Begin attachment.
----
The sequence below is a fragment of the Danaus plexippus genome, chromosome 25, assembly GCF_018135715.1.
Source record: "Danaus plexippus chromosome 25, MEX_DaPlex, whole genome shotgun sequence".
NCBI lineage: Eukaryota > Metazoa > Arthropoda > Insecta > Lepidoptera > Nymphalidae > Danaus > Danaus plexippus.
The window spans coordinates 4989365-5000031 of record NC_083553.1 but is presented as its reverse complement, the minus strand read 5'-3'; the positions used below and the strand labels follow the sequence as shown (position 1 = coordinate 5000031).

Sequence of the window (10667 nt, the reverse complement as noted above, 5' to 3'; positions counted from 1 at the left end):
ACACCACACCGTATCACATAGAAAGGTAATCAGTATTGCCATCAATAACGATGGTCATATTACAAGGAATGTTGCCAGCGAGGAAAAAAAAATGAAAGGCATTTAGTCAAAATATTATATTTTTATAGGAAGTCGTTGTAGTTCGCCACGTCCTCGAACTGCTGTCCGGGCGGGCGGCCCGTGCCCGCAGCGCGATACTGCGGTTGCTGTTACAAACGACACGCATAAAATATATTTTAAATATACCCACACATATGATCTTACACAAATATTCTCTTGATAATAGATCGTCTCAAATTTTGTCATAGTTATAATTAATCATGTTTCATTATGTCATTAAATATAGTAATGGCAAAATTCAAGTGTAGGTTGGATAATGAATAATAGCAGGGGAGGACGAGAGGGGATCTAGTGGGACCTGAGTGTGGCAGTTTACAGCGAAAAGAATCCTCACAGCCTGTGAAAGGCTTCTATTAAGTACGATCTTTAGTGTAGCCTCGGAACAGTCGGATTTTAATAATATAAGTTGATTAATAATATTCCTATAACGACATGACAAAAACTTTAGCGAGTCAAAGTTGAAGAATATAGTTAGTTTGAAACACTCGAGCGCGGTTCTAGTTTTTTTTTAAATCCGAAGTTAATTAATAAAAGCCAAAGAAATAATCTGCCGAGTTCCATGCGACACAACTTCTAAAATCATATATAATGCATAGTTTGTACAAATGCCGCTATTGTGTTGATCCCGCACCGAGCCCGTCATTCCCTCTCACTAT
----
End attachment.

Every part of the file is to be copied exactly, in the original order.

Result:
The sequence below is a fragment of the Danaus plexippus genome, chromosome 25, assembly GCF_018135715.1.
Source record: "Danaus plexippus chromosome 25, MEX_DaPlex, whole genome shotgun sequence".
NCBI lineage: Eukaryota > Metazoa > Arthropoda > Insecta > Lepidoptera > Nymphalidae > Danaus > Danaus plexippus.
The window spans coordinates 4989365-5000031 of record NC_083553.1 but is presented as its reverse complement, the minus strand read 5'-3'; the positions used below and the strand labels follow the sequence as shown (position 1 = coordinate 5000031).

Sequence of the window (10667 nt, the reverse complement as noted above, 5' to 3'; positions counted from 1 at the left end):
ACACCACACCGTATCACATAGAAAGGTAATCAGTATTGCCATCAATAACGATGGTCATATTACAAGGAATGTTGCCAGCGAGGAAAAAAAAATGAAAGGCATTTAGTCAAAATATTATATTTTTATAGGAAGTCGTTGTAGTTCGCCACGTCCTCGAACTGCTGTCCGGGCGGGCGGCCCGTGCCCGCAGCGCGATACTGCGGTTGCTGTTACAAACGACACGCATAAAATATATTTTAAATATACCCACACATATGATCTTACACAAATATTCTCTTGATAATAGATCGTCTCAAATTTTGTCATAGTTATAATTAATCATGTTTCATTATGTCATTAAATATAGTAATGGCAAAATTCAAGTGTAGGTTGGATAATGAATAATAGCAGGGGAGGACGAGAGGGGATCTAGTGGGACCTGAGTGTGGCAGTTTACAGCGAAAAGAATCCTCACAGCCTGTGAAAGGCTTCTATTAAGTACGATCTTTAGTGTAGCCTCGGAACAGTCGGATTTTAATAATATAAGTTGATTAATAATATTCCTATAACGACATGACAAAAACTTTAGCGAGTCAAAGTTGAAGAATATAGTTAGTTTGAAACACTCGAGCGCGGTTCTAGTTTTTTTTTAAATCCGAAGTTAATTAATAAAAGCCAAAGAAATAATCTGCCGAGTTCCATGCGACACAACTTCTAAAATCATATATAATGCATAGTTTGTACAAATGCCGCTATTGTGTTGATCCCGCACCGAGCCCGTCATTCCCTCTCACTAT